ZHRC We Want Campaign

Citizens Call on the Selection and Appointment of Zimbabwe Human Rights Commission Commissioners

The Parliament, through the Committee on Standing Rules and Orders (CSRO), has shortlisted a total of 23 persons for interviews out of a list of 32 nominated for possible appointment to the Zimbabwe Human Rights Commission (ZHRC). This is to fill four vacancies that have arisen upon the expiry of the incumbents’ term of office. The interviews will be carried out on the 3rd of July 2020 at the National Assembly Chamber, Parliament Building Harare.

The ZHRC is one of five independent commissions provided for in Chapter 12 of the Constitution of Zimbabwe. In line with the United Nation’s Principles relating to the Status of National Institutions (The Paris Principles), the ZHRC is meant to play a critical role in the promotion and protection of fundamental rights in Zimbabwe. The ZHRC is mandated to ensure citizens are aware of their rights in terms of its promotional mandate and to also provide redress for violations of human rights as part of its role to protect human rights. This makes the ZHRC a key and strategic institution in Zimbabwe’s human rights discourse.

The Zimbabwe Human Rights Association (ZimRights) has been involved in the campaign that gave birth to the ZHRC and has over the years supported the mandate of the ZHRC. ZimRights takes note of this development and applauds the Parliament of Zimbabwe for speeding up the process of selecting and replacing retired commissioners who had served the ZHRC with dignity, respect, and honour. Earlier this year, ZimRights launched the Commissioners of Integrity Initiative, under the ZHRC We Want Campaign, aimed at defending the integrity of ZHRC by ensuring that the Commissioners to be appointed meet the criterion established by the Constitution. Under this campaign, ZimRights has engaged grassroots communities to understand their preferences on the persons suitable for appointment to the ZHRC. In these engagements, communities expect and prefer commissioners who are independent, fair, and knowledgeable about their roles and responsibilities. Communities have noted that the commission must balance knowledge of human rights and be reflective of the diversity of the country in gender, knowledge, and geographical spread.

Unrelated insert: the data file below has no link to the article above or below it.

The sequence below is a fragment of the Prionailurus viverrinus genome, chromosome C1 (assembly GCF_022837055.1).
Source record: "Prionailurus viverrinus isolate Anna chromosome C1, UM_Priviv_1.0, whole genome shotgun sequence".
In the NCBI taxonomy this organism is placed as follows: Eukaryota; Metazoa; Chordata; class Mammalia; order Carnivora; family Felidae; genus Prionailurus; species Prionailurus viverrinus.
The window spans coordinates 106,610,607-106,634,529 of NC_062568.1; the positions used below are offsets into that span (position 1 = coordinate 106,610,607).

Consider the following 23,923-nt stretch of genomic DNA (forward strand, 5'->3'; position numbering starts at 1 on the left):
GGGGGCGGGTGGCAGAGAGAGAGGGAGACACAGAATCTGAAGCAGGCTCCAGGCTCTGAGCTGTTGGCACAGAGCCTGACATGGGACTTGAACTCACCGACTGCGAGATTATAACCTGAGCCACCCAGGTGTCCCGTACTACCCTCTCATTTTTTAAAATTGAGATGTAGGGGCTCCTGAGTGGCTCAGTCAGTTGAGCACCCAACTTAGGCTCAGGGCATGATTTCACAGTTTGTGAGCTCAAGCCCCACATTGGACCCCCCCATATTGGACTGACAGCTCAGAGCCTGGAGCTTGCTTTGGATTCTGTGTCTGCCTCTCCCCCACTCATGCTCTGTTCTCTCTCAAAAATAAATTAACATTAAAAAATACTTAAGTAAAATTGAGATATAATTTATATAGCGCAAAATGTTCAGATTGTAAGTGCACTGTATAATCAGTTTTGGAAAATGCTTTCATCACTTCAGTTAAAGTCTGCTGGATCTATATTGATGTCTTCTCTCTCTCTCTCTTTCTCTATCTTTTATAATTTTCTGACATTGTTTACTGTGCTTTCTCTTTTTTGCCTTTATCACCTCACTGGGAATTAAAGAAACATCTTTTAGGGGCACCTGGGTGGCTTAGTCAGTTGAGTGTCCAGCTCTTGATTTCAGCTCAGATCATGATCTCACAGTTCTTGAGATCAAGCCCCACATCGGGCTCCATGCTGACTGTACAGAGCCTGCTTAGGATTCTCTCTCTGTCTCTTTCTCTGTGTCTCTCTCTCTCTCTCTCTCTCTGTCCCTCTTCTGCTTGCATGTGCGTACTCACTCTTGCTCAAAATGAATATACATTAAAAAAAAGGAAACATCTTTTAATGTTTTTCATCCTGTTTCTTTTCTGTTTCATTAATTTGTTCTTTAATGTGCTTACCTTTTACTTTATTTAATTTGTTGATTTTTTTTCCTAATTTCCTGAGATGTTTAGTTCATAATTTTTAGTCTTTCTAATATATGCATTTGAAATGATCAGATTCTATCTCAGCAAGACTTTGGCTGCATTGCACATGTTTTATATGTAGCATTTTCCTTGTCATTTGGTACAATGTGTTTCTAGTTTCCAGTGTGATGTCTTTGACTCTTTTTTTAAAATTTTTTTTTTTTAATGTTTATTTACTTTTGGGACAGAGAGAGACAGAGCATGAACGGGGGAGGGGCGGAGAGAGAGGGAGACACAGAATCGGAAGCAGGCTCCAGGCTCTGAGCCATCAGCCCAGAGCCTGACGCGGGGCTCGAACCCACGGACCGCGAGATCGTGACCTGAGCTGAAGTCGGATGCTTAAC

ZimRights urges the Parliament of Zimbabwe to observe and consider the following:
i. A commissioner must be a person of integrity, which means that the individual concerned must be honest and trustworthy.

ii. A commissioner must have knowledge, understanding, and experience relating to theparticular mandate of the commission which they intend to work for. The constitution provides for specific requirements relating to commissioners of each commission. For instance, concerning the ZHRC, all commissioners are expected to have knowledge and understanding of, and experience in, the promotion of human rights.

iii. A commissioner must not be actively involved in politics. Commissioners should not be members of any political party and are not supposed to act in a manner that seems to suggest they support any political party. While the Constitution allows a member of a political party to resign if they are to be appointed to the ZHRC, ZimRights disapproves of any politician being appointed to the Commission because of conflictual loyalties that may follow them to the Commission even if technically they may have stopped being a member of the political entity.

iv. Transparency of the process. ZimRights encourages that the process for the appointment of commissioners to ZHRC is handled in an open and transparent manner.

ZimRights, therefore, implores the Parliament of Zimbabwe to vigorously and diligently select untainted, uncompromised and non-partisan individuals to serve as Commissioners of the Zimbabwe Human Rights Commission.

ZimRights members are very much appreciative of the role played by the retired four commissioners in the promotion of human rights.

ZimRights continues to monitor and observe the selection process to ensure independence, transparency, and effective accountability of the Zimbabwe Human Rights Commission.

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